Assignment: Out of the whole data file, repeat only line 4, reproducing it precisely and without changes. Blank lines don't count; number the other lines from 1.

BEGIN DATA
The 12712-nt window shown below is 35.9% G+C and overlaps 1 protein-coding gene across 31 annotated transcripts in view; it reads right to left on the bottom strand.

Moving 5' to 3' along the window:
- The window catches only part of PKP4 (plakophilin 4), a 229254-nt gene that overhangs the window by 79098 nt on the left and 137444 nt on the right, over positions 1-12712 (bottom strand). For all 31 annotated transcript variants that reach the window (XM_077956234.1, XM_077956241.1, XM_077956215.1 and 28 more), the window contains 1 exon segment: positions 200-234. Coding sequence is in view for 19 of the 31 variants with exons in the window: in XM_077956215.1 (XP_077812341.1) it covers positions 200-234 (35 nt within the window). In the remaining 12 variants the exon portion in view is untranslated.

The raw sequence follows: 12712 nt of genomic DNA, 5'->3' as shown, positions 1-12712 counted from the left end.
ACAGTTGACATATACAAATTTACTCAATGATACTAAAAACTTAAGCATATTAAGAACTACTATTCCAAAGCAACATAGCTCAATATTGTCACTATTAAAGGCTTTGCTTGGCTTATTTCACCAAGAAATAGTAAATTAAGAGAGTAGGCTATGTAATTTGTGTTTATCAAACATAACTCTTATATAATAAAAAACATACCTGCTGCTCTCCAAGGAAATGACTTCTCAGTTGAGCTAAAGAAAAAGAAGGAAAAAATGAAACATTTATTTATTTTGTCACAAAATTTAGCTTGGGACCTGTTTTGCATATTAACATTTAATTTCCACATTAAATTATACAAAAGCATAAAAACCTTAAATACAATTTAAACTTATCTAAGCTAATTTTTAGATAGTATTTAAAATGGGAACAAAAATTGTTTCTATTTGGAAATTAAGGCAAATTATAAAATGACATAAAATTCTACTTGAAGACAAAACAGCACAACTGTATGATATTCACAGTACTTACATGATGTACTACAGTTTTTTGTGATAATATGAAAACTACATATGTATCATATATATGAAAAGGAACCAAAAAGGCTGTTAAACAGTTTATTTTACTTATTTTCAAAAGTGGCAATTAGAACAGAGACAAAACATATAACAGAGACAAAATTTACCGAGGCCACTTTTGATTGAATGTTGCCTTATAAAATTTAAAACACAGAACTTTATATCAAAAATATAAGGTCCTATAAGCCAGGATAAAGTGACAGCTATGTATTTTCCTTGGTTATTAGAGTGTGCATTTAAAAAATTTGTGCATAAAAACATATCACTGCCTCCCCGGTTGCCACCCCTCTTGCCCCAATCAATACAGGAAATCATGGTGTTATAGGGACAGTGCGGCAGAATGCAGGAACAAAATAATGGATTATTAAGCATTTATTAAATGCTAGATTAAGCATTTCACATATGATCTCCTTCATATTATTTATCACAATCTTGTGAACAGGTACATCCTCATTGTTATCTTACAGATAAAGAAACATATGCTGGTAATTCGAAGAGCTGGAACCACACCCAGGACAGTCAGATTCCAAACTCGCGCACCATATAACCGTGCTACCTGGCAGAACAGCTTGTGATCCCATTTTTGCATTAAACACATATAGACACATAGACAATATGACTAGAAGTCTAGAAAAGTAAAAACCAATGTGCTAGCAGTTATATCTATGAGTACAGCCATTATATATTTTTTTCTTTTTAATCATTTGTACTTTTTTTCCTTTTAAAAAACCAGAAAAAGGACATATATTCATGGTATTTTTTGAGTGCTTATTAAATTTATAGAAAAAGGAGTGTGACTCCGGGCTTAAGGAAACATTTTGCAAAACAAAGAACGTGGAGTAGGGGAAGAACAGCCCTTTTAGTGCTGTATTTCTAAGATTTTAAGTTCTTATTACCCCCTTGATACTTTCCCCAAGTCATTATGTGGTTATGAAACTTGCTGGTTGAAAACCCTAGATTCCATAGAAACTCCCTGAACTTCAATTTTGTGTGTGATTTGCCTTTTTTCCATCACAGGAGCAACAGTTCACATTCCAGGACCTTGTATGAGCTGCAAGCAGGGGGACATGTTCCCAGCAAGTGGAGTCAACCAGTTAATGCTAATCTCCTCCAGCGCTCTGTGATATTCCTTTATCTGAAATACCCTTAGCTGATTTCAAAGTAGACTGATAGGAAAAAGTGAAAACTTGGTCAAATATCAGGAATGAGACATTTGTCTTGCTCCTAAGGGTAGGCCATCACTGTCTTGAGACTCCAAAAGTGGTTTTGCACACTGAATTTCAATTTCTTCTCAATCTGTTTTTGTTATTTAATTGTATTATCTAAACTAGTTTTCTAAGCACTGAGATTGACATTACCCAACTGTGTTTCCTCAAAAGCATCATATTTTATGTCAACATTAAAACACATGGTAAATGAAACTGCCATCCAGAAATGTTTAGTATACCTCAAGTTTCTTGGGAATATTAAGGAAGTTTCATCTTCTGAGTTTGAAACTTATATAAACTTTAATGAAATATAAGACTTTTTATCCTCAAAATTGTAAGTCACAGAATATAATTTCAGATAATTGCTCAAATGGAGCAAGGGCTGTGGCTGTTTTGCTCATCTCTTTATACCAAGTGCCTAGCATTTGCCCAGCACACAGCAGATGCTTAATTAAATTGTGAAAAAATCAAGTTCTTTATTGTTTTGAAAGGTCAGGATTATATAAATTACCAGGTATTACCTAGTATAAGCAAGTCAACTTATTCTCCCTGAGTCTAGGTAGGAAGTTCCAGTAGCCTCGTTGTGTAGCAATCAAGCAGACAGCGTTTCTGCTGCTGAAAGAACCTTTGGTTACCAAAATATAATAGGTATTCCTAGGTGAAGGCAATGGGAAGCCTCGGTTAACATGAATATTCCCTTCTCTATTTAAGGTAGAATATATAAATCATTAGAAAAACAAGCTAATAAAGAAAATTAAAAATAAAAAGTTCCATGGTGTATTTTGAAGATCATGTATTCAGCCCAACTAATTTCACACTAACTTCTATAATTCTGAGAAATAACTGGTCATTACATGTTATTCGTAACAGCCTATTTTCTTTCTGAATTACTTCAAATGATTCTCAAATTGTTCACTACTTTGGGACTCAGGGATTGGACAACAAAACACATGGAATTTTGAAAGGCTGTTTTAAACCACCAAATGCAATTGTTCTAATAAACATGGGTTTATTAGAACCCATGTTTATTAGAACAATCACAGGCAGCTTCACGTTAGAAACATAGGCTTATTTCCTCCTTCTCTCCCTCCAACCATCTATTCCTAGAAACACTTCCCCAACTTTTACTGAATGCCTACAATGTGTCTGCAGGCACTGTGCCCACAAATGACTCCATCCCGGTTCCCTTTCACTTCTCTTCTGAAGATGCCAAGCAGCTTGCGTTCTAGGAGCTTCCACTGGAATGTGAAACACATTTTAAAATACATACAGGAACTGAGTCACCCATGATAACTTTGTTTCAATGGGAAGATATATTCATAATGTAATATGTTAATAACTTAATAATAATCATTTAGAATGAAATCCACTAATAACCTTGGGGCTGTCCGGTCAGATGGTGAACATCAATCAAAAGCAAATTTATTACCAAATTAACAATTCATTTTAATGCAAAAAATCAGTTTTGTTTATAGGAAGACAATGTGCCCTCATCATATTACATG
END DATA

The raw sequence follows: 12712 nt of genomic DNA, 5'->3' as shown, positions 1-12712 counted from the left end.